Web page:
Canada’s central bank has been raising interest rates resulting in higher mortgage rates. The rise in interest rates is the senior government’s response to rising inflation which is near 40-year historic highs. Canada’s annual inflation rate rose to 8.1% in June. On July 13th, 2022, the central bank raised interest rates a full percentage point (500 basis points) resulting in an overnight rate of 2.5%. Prime rates at major Canadian banks on July 23, 2022 are running at 4.7%.

Banks have been increasing residential mortgage rates with fixed rates at or above 5.15% and variable rates above 4.24%. A full percentage point less can be secured from discount brokers. The consequence of mortgage rate increases, and rising inflation has been falling Canadian housing sales and prices. This has been generating a lot of media attention. But what about the impact on commercial real estate?

In commercial real estate there is a distinct relationship between cap rates and interest rates. The cap rate is a metric that describes the relationship between a property’s net operating income (NOI) and the current market value. The formula is CAP=Net Operating Income/Value.

Canadian commercial mortgages are based upon the Bank of Canada 5-year bond rate. Bond yields have risen from less than 1% in July of 2021 to over 3% in July of 2022. Canadian Government Bonds are considered “risk free” compared to mortgages which are risky investments. To make up for the risk, a risk premium is added to the mortgage rates above bond rates. Typically, the spread is 2% to 4%. Presently, five-year conventional commercial mortgage rates are running 5.65% to 9.65%, while a five-year CMHC rate is 4.55% to 6.65%. Historically, increases in long-term bonds tend to drive cap rates higher which will have a negative impact on commercial real estate prices as the cost of borrowing increases.

However, it is important to keep interest rates into perspective as they are nowhere near rates of the early 2000’s 1990’s, or the near 20% rates of 1980’s. Similarly, it is important to remember that cap rates are not only influenced by interest rates, but supply/demand and growth expectations play a key determination. Finally, many analysts are expecting central banks to stop or reverse recent interest rate increases as concerns about the economy grow.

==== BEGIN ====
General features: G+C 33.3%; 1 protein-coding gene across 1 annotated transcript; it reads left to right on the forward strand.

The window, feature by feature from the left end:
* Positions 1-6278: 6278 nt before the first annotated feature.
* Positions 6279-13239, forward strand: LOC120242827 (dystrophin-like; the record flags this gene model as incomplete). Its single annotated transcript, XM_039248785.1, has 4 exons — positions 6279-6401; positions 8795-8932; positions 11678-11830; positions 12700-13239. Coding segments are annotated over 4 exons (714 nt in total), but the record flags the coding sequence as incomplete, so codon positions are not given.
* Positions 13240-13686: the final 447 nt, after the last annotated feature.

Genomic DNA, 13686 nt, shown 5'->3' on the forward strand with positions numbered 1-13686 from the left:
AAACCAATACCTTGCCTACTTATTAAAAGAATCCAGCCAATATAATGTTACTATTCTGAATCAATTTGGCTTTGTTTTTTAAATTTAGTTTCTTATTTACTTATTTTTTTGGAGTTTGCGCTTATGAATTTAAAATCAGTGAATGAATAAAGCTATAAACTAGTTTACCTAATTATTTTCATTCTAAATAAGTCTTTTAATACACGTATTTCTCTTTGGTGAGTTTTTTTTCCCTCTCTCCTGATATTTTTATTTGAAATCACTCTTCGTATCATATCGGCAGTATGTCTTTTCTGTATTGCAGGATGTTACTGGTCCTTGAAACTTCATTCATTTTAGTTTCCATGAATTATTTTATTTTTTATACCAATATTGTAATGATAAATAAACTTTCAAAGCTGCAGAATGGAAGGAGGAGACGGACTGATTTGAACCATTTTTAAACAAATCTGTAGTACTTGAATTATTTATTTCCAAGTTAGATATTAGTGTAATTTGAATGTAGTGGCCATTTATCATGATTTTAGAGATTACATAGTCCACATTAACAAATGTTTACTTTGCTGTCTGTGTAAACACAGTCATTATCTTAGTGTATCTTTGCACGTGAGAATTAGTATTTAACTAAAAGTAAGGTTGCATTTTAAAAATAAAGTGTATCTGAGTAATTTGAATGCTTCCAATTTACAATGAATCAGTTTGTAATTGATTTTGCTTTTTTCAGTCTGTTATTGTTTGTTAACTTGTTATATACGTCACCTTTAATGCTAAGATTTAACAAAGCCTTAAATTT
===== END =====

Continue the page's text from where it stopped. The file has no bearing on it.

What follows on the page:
In the current environment demand for industrial space and multi-family and seniors housing has been strong at the Ontario and national levels with historically low vacancy rates and rising rental rates. Sarnia-Lambton has a limited amount of space available in buildings over 10,000 sq, ft and especially in new construction. Locally, industrial cap rates are running 5.0% to 6.5%.

Retail has improved since the pandemic but rising inflation and concerns with a potential recession will stifle demand. Local cap rates are running 6.5% to 7.5%. Failed restaurants and other businesses which were casualties of covid are candidates for redevelopment opportunities.

To mitigate the risks of higher interest rates business can take steps. Here are few possible suggestions. I would be interested in hearing others.

Businesses can look at trying to refinance their loans. This can help lower monthly payments and make it easier to improve cash flow or qualify for new loans. Timing is important as interest rates rise refinancing maybe become more difficult.

Landlords can screen for high quality tenants to reduce the risk of tenants defaulting on leases, as they cannot meet payments.

Landlords can raise rental prices to minimize the impact of rising inflation.

Landlords can attract new investors as historically real estate has been seen as an inflation hedge. This is especially true for high-quality real estate with stable income streams.

Tenants can ask landlords for a lease extension/ renewal at their current rental rates or with a modest increase. Some landlords may be agreeable if they believe it will be more challenging to find new tenants if a recession is in progress

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